Simonis then transitioned to marketing product manager at a company in Iowa, where she took feeding concepts and developed them as products. However, she noted, her experience in Iowa also taught her that the world isn’t always a fair and equitable place. “In the year of our lord 2020, there are still people out there who will not respect you because of any number of ridiculous reasons. Breaking through that kind of stigma is at the core of what drew me to law school,” she said. She returned to Milwaukee to attend MULS, where is she is an active member of the student chapter of AWL and a volunteer at the Marquette Volunteer Legal Clinic. Simonis is also a member of the Intellectual Property Law Society, Saint Thomas More Society, and the Environmental Law Society. She plans to sit for the patent bar when she’s done with law school.
Kelly Ryan, 3L, received the AWL Foundation’s Virginia A. Pomeroy scholarship. This scholarship honors the late Virginia A. Pomeroy, a former deputy state public defender and a past president of AWL. In addition to meeting the same criteria as for the AWL Foundation scholarship, the winner of this scholarship must also exhibit what the AWL Foundation calls “a special emphasis, through experience, employment, class work or clinical programs” in one of several particular areas: appellate practice, civil rights law, public interest law, public policy, public service, or service to the vulnerable or disadvantaged. During law school, Ryan has volunteered for the Domestic Violence Injunction Clinic and the Milwaukee Volunteer Legal Clinic and was selected for the mock trial team. She’s clerked for the U.S. Senate Commerce, Science, and Transportation Committee, and the U.S. Copyright Office of Policy and International Affairs.
Ryan is vice president of the Intellectual Property Law Society and lead articles editor of the Marquette Intellectual Property Law Review. This fall, she will intern with the Milwaukee County District Attorney’s office as part of MULS’ Prosecutor Clinic. She said the most interesting thing she’s experienced through her public service—interning at the county, state, and federal levels—“is seeing how profoundly law, policy, and government interact to impact people’s everyday lives.”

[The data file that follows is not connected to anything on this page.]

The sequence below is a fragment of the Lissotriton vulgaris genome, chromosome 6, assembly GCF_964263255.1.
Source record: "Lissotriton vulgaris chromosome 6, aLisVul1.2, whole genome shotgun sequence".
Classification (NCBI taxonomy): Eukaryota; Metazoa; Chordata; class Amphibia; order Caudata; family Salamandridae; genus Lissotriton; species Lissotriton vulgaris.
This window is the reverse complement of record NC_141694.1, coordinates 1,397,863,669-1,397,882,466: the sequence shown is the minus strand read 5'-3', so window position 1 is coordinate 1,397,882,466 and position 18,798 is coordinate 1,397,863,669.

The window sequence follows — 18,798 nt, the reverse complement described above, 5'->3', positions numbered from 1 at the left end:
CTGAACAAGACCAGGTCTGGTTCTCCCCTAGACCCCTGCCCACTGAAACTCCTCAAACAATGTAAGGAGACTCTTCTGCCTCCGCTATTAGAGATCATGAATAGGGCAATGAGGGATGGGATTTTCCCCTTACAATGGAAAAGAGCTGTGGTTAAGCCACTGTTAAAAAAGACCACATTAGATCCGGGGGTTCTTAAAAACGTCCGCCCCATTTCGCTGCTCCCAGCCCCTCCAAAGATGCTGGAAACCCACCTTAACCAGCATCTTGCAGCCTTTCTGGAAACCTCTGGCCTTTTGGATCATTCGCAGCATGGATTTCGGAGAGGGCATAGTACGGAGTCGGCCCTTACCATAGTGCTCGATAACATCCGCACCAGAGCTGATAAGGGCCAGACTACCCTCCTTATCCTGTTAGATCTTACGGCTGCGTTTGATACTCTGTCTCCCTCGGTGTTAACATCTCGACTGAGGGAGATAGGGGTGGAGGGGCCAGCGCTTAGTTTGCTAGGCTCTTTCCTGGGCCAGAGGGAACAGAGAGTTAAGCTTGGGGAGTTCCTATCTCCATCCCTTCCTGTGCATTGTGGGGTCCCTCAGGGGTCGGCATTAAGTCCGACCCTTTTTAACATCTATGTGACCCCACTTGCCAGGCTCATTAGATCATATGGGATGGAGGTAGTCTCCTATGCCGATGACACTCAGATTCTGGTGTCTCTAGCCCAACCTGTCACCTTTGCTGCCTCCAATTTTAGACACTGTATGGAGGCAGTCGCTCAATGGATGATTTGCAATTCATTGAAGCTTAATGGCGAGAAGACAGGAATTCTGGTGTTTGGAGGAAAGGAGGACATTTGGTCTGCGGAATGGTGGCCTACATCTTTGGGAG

Simonis and Ryan will be officially honored (virtually) at AWL’s annual meeting on September 30. Congratulations to both women for outstanding service and for their representation of Marquette University Law School.
August student blogger of the month and former Marine Robert Maniak (3L) recently wrote a powerful, moving post called Rules of Engagement that appeared on this blog. This morning, the Milwaukee Journal Sentinel and ran that post as an opinion piece. Congratulations to Robert. Be sure to check out Robert’s other blog posts here, here, and here.
Marquette University Law School Student Bar Association writes to you today to address the tragedy that we as a community and a country have faced in the last three weeks. Not one of a pandemic, but rather the state-sanctioned murders of Black Americans. Namely, Ahmaud Arbery, Nina Pop, Breonna Taylor, George Floyd, and countless others. Their deaths are not novel, and we would be remiss to categorize them as such. Their deaths are the tragic manifestation of a long-standing system of racial oppression that continues to unjustly claim the lives of Black Americans.
A couple weeks ago, I posted about creating book spine poetry to celebrate National Poetry Month. I asked for your creations and some of you got busy and created poetry. Here are the book spine poems of faculty, staff, and alumni.
Paul Anderson, Director of the Sports Law Program and the National Sports Law Institute, insists all of the books he used to create his poem are his, except one. Do you know which one?
Student Services Librarian & Adjunct Professor of Law Deborah Darin submitted this poem:
Molly Madonia (L’16), associate counsel at Milwaukee World Festival, Inc. (producers of Summerfest) called this poem “Feminism”:
April is National Poetry Month, and this April, particularly, is a perfect time to discover poetry. One way to enjoy poetry is to read it; the other way is to write it.
“Poetry is just the evidence of life. If your life is burning well, poetry is just the ash.” — Leonard Cohen
I’ve found one of the most enjoyable ways to write poetry is to create book spinepoetry. Book spine poetry is considered “found” poetry; that is, a poem made up of words from other sources. You, the poet, aren’t writing the words, trying to fit a form, or looking for words that rhyme. Instead, with book spine poetry, you simply arrange books so their titles to create a poem.
A timely book spine poem by Phil Shaw made its way around Twitter recently, though author Stephen King was “unconvinced . . . these are real covers.” (Why? The fourth book from the left on the top shelf is supposed to be King’s bestseller It. King points out that the artwork seems wrong and his name is misspelled.)